UNJUSTIFIED BURDENS ON GENERAL PUBLIC
SHAMIM AHMED RIZVI
Feb 16 - 22, 2009
In its all-out efforts to boost its revenue to meet the budget deficit, the Government took three decisions last week out of which two have directly hit the consumers, and the industry already in crises. First was a decision not to pass on the benefit of the reduction in the prices of oil in the international market to consumers in Pakistan for the 3rd month as well i.e. January 2009.
During these three months the prices of crude oil have fallen by about 50% in the international market.
Through the second decision the authorities decided not to decrease the lending rates by the banks for which the industrial sector suffering from rising input costs was making earnest appeals. The third decision related to rise in regulatory duty on the import of 379 items considered luxury or non essential items.
The prices of petroleum products were reviewed on fortnightly basis till December 2008. The 31st of December was the 2nd fortnight when the Government, despite recommendations for a sizeable cut in the sale prices of petrol, and petroleum products, decided to keep the prices unchanged. On January 2009, the Government announced a major shift to review of the prices on monthly basis. A source in the ministry of Petroleum told this correspondent on condition of anonymity that under pressure from Finance Ministry which was all out to boost its revenue by hook or crook to meet IMF conditionalities, the government has decided not to pass on any benefit to the consumers as long as possible.
It was of the view that the public at large had mentally accepted the existing level of prices and there would be no uproar in the country if the present level of prices is maintained till June if possible. Through this mechanism the government may be able to meet the short fall in the revenue target fixed by the IMF for the financial 2008-09. The tax collection efforts of the FBR do not hold promise to come up to that level.
According to an estimate the government is earning an additional Rs15 billion per month by not passing on the benefit of reduced crude oil prices to voiceless consumers in an effort to meet the IMF's condition of limiting fiscal deficit to 4.2 per cent of gross domestic product (equivalent to Rs562 billion) in 2008-09. In the wake of a substantial revenue shortfall in the first half (July-Dec) of the current fiscal year, the government is bridging the fiscal gap by not passing on the benefit of lower oil prices in the world market to the consumers.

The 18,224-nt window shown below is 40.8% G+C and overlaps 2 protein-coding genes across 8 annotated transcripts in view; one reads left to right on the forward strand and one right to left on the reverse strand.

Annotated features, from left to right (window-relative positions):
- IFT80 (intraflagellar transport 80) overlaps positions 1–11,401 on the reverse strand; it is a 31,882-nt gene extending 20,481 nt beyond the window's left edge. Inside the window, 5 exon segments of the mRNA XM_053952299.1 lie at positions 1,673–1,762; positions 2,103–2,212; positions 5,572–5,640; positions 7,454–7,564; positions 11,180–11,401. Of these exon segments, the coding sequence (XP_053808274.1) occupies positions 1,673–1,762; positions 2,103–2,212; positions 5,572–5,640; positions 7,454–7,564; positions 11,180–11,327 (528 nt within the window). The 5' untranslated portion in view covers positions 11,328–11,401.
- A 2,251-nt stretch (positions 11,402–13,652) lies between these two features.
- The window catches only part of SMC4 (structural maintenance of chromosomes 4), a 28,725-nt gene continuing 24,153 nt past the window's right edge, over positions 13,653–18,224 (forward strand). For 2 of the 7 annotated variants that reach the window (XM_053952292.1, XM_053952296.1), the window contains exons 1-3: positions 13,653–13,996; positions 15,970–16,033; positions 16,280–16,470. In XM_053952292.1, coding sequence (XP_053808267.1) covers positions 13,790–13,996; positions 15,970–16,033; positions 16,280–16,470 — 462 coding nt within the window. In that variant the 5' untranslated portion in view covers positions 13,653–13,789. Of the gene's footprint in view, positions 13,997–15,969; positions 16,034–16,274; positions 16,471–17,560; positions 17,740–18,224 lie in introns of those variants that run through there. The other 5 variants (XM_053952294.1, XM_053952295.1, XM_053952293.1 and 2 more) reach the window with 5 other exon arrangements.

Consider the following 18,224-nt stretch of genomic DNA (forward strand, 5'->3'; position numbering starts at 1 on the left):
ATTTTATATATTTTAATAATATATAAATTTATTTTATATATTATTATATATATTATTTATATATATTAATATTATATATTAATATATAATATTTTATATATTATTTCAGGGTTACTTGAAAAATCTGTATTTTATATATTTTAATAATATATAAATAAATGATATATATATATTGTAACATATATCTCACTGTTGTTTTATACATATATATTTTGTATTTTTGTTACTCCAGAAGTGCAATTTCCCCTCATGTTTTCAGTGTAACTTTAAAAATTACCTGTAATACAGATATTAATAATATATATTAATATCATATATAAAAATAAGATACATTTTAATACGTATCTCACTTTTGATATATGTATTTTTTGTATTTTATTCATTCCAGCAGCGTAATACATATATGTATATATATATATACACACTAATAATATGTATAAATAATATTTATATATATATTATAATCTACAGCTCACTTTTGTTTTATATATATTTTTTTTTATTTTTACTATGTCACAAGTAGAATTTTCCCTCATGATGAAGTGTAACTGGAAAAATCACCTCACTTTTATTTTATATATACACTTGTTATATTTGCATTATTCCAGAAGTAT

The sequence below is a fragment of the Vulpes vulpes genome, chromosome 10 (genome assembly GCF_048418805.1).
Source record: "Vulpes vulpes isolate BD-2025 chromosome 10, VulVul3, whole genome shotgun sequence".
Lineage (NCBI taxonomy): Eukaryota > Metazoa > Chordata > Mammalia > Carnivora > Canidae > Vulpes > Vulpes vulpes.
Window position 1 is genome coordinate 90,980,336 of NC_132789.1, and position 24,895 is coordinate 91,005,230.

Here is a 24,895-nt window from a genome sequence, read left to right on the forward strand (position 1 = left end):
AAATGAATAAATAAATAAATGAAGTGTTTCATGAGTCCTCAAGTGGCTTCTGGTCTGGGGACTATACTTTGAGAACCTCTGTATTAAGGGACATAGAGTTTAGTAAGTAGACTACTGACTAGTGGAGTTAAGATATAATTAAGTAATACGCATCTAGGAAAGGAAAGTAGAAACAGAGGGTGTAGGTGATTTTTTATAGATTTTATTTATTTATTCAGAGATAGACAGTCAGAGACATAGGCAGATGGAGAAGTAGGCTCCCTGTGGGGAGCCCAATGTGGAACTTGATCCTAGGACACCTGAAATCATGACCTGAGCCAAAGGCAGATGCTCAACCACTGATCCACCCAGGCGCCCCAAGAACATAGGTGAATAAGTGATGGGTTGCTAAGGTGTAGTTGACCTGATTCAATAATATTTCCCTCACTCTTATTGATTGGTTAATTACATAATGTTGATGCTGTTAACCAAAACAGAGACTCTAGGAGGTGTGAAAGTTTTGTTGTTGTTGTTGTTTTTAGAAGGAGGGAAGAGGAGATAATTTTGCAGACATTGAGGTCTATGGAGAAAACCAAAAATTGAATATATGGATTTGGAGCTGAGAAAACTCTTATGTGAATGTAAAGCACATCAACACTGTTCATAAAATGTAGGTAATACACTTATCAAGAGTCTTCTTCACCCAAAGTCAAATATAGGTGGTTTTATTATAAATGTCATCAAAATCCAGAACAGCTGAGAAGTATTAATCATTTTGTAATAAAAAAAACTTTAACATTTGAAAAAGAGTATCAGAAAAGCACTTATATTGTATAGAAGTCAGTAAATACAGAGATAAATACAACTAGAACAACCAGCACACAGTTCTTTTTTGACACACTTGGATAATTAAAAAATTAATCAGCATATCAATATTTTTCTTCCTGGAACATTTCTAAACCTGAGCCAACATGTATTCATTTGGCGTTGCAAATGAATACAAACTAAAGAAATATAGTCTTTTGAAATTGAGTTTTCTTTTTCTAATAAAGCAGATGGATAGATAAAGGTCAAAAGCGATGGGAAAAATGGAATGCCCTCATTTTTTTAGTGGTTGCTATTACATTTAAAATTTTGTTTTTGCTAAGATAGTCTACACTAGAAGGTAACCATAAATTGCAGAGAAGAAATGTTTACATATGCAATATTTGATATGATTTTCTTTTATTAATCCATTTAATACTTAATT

No relief seems to be in sight for people because the government is finding it an easy solution to continue with higher prices of petroleum products in order to cover the fiscal deficit. The government, sources said, was adopting ad hoc measures to avoid borrowing from the central bank and was arranging financing from other banks in order to meet the International Monetary Fund's condition.
Chaudary Nisar Ali, Leader of the Opposition in the National Assembly while speaking at a meeting, alleged that the Government was making over 100% profits on sale of petrol and diesel. Its imports were costing Rs29 and Rs 25per liter while it is being sold at Rs55+Rs50 per liter. Oil and oil products are, at present, the most heavily taxed items having a direct bearing on inflation specially the food items, he said.
Newly appointed Governor of State Bank of Pakistan, Mr. Salim Raza, announced that the mark-up rate will remain at present level till inflation comes down. Briefing newsmen during monetary policy announcement, he said that monetary policy will be reviewed every 3rd month instead of six months. The Government is making all out efforts to bring down the inflation and stabilize the economy and this target will be achieved soon, he added. He said that deficit in national budget and inflation were causes of all problems of the economy. "We do not have the habit of saving, and recovery of taxes was very limited," he added.
According to him, Pakistan's GDP growth rate had declined from 8 percent to 3.5 percent in the past one year. "In the world recession, 3.5 growth rate is also a blessing, because a number of countries is more affected by the international recession these days. Although the prices of essential items have not come down, but its pace of increase was under control," he added.